I’ve been reading a lot more memoirs lately, thanks to some memoir loving friends and NPR’s This American Life, which features several humorous memoir writers, including my all time favorite, David Sedaris. Shalom Auslander also occasionally reads portions of his books on the show, and I found his tale of growing up in an Orthodox Jewish family bitingly satiric and downright funny. It also had a painful edge about it that made me want to read the book, to find out more about this guy’s relationship with the God of Orthodox Judaism.
Shalom Auslander, ironically named “peace” in Hebrew, was raised in New York, in an Orthodox Jewish community. He chronicles his growing antagonism from his childhood faith, intermixed with stories of his contemporary struggles to decide whether or not to circumcise his firstborn child.
Auslander’s god is an angry, vindictive, petty god, who demands legalism to ward off evil. If Auslander doesn’t obey the Sabbath, his favorite hockey team will lose. If Auslander eat’s pork, his grandmother will die. Or at least, that’s how he sees it.
His faith (or perhaps we should call it anti-faith) journey is one that ebbs and flows from extreme zealous conservatism to extreme liberalism. While living in Israel under court and parental order to clean up his act, he grows out his sideburns (Leviticus 19:27) and begins to routinely visit the Wailing Wall. But, like all religious attempts to white knuckle it, he eventually backslides, and ends up slipping a “F-you God” note into the wailing wall.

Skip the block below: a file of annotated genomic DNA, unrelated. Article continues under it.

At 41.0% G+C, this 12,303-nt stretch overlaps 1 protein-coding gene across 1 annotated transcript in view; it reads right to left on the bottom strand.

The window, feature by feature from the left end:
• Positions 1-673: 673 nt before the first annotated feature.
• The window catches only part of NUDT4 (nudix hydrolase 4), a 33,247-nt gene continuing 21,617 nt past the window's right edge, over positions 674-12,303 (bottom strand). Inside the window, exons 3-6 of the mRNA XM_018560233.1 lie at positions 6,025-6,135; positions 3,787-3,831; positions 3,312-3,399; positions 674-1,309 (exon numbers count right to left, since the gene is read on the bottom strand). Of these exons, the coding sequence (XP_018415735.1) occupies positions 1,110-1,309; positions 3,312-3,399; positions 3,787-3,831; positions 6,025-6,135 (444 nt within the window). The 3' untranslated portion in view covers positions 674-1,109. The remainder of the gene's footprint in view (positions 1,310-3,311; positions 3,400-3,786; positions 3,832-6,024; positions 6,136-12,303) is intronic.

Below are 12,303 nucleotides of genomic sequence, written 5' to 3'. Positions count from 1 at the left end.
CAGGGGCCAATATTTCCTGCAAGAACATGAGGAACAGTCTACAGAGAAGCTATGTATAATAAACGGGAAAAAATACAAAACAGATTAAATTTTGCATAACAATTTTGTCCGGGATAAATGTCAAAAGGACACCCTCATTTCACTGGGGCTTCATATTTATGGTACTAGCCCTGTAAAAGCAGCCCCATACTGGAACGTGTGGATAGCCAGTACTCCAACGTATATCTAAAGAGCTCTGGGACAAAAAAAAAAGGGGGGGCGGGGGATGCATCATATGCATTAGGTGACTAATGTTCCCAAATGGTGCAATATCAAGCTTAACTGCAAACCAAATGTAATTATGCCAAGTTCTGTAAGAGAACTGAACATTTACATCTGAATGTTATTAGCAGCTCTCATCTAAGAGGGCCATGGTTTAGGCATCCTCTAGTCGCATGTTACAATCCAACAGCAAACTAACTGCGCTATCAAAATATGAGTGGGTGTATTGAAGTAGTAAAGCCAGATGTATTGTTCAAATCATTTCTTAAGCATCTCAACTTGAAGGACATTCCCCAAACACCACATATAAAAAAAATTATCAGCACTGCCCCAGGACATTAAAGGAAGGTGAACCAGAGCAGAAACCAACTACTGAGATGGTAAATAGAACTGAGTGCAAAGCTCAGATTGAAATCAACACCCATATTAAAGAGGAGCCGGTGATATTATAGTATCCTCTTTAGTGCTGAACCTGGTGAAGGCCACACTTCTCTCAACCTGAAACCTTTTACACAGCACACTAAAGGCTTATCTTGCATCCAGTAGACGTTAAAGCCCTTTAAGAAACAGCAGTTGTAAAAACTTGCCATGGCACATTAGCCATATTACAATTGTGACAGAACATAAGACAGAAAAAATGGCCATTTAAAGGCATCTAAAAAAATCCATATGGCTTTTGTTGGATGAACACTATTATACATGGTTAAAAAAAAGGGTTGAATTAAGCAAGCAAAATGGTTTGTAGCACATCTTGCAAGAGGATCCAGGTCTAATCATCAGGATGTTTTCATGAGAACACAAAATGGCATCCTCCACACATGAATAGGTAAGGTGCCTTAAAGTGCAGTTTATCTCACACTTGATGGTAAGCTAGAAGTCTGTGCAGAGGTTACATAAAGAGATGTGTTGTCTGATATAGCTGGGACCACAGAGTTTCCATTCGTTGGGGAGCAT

I think one of the reasons that I found this book so funny is because I sympathized with him in the times where I too can get angry with God. In my sin, I get petty, and think that God is out to get me. It’s mostly when I get caught up in a works mentality, when I think it’s all up to me to earn my salvation. I lash out and do sinful, immature things, hoping to send God my own form of a “F-you” message.
But the difference between my God and Auslander’s god is extreme. Jesus is my God, and he offers grace and mercy. I don’t have to white knuckle it, to follow all the rules to earn my salvation. Jesus did all that work for me. He’s not out to get me; he’s out to save me, from myself, from my sin, from my own evil inclinations.
For it is by grace you have been saved, through faith-and this not from yourselves, it is the gift of God- not by works, so that no one can boast. (Ephesians 2:8-9)